When it comes to influential NYC dance music labels, few can match Cutting Records in terms of both impact and longevity. Founded in 1983 by brothers Aldo and Amado Marin – the former was a rising DJ on radio station WKTU, the latter was a record store owner – the label kicked off with Hashim’s “Al-Naayfish,” which promptly exploded and is now recognized as an all-out classic.
Much of the early Cutting output centered around a similar hip-hop-influenced electro sound, but the label never stayed in one place too long. In the mid and late ’80s, Cutting became a major hub for freestyle, issuing anthems such as Sa-Fire’s “Don’t Break My Heart,” Giggles’ “Love Letter” and Corina’s “Out of Control.” Later, as freestyle gave way to house and other forms of dance music, the label shifted again, providing a home for music from Masters At Work, Kathy Brown and countless others. As the ’90s progressed, Cutting’s diverse offerings have only expanded further, including the addition of Latin sounds from Daddy Yankee and Fulanito. Following the turn of the millennium, the focus has largely shifted away from new music into reissues of Cutting’s many classics, yet the label continues to survive – a testament to the staying power of New York City dance music from the imprint’s golden era. In this excerpt from a chat with Jeff “Chairman” Mao, Aldo Marin breaks down the label’s philosophy.
Cutting Records is simple: it’s dance music. We started Cutting Records because I was a DJ, and I was pretty much at a level that I thought was where I wanted to be as a DJ, and the next level to me was to produce a record. We have all types of music, all international, local... We have Cutting Latino, which is our Latin division. We have Cutting Tronics. We’ve got Cutting Tracks, which is our more house, underground type of tracks. We also had Cutting Hip-Hop, Envy Records and Propane Music, which had rock music on it. Shocking Records, which had a lot of freestyle stuff on it. A lot of different labels, sub-labels.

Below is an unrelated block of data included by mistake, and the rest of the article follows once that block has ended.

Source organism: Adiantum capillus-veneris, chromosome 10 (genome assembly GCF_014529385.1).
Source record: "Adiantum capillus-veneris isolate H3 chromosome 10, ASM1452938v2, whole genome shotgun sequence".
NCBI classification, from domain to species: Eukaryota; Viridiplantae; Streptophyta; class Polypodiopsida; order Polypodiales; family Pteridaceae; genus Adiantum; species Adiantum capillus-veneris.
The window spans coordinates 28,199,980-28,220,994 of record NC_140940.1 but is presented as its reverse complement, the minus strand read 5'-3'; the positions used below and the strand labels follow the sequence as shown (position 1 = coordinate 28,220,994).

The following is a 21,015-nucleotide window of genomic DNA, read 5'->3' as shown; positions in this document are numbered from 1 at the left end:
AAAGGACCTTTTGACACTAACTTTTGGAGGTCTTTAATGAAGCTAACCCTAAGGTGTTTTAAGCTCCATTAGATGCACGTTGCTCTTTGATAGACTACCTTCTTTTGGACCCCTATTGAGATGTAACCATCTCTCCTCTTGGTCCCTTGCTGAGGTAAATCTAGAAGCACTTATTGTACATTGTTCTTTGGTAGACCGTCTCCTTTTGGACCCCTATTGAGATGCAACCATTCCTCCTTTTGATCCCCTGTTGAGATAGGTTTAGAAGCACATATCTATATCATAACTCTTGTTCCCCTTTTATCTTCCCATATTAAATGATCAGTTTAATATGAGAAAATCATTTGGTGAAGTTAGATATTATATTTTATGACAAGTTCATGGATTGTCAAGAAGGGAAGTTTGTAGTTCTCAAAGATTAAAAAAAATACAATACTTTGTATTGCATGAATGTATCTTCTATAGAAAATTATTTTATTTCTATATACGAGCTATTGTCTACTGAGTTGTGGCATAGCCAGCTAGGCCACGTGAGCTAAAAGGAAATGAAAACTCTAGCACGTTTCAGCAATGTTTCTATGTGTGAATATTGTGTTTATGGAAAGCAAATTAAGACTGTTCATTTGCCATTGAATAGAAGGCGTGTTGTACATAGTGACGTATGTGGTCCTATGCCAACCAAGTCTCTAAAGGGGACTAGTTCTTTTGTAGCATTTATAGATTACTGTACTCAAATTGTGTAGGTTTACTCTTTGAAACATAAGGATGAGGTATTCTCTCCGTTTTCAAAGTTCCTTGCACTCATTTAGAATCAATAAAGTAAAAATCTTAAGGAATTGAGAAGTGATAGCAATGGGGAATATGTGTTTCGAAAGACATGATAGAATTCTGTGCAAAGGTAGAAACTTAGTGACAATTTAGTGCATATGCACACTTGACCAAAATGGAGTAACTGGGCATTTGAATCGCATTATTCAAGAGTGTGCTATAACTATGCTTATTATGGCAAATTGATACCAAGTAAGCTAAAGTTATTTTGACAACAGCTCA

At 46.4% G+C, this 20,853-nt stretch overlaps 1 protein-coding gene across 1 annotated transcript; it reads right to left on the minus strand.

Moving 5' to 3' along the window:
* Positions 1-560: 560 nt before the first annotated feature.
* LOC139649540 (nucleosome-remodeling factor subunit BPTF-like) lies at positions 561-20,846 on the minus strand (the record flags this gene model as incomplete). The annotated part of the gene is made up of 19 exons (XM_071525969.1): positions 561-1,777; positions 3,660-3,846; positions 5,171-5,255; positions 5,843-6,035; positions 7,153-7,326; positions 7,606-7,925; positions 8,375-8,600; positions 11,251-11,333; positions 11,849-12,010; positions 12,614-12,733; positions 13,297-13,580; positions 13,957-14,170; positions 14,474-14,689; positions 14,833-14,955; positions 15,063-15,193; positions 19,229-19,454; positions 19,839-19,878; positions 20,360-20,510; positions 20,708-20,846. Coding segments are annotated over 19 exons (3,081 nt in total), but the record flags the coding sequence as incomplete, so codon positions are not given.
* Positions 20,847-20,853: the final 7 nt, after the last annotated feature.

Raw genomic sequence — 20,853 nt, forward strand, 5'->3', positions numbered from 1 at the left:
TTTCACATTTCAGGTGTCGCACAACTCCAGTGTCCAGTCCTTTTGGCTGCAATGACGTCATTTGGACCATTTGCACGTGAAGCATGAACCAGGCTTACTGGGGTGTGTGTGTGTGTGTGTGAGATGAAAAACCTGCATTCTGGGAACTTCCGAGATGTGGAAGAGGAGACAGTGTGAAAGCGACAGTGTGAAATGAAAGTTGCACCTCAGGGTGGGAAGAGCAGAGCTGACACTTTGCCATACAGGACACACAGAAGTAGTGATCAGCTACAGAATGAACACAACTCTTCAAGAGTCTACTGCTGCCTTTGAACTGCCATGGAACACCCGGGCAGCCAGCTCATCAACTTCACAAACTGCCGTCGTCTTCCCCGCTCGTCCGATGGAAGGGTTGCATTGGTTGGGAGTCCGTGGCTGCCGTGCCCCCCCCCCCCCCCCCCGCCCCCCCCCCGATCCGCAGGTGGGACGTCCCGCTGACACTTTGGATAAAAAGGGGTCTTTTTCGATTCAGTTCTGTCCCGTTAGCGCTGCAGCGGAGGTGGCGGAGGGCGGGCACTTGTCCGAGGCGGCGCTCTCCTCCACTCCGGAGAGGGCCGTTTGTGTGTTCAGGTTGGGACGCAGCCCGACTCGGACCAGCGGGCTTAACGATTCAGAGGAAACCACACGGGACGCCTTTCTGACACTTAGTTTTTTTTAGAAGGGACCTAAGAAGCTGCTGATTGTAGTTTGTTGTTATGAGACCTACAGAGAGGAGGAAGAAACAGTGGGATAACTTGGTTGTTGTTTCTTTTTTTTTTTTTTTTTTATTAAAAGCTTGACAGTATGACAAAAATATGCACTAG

A lot of our dubs were more done on a freestyle tip. I don’t mean freestyle like the genre freestyle, like, anything goes. We would put on the two-inch tape machine and just go press all the buttons and do it on beat, and make different breakdowns and scratch things. Then I would take all that and edit it. That’s where the dubs used to come out.
One of my first edits was “It’s Your Rock” by Fantasy Three. I just went in and took the passes that they had and I edited. It was half-inch, and that was the first time I really edited on half-inch tape. It played faster, it was a little easier, but at the same time, I had to get used to it. The mixes and the sound of the mix were great. They had the bomb at the beginning. They just had it like a sound effect. I repeated the bomb, then we went into the beat. I added beats to Pumpkin’s beats and then I added that little vocal piece. That was all edits, pretty much. I put a piece backwards, I just went all out. I was doing all the tricks on the first record.
I always looked at Cutting Records as an Arista, but on the dance side. Arista used to put out all different of artists. We did kind of the same thing. We flowed with what was happening in the street. We had the record store. We knew what was going to happen six months before it was happening on radio, so we had that time to develop and record and put it out. We didn’t have this humongous machine where we had to wait six to eight weeks to put out a record; we could put it out right away.
One of our quotes was always, “Making you want to dance.” I always say the phrase, “Keep ‘em dancing.” When they look back at Cutting, I want them to know it’s a DJ culture, it’s a dance culture, it’s a good time type of culture. It’s, “Let’s have a good time.” That’s the type of music that I always wanted to put out.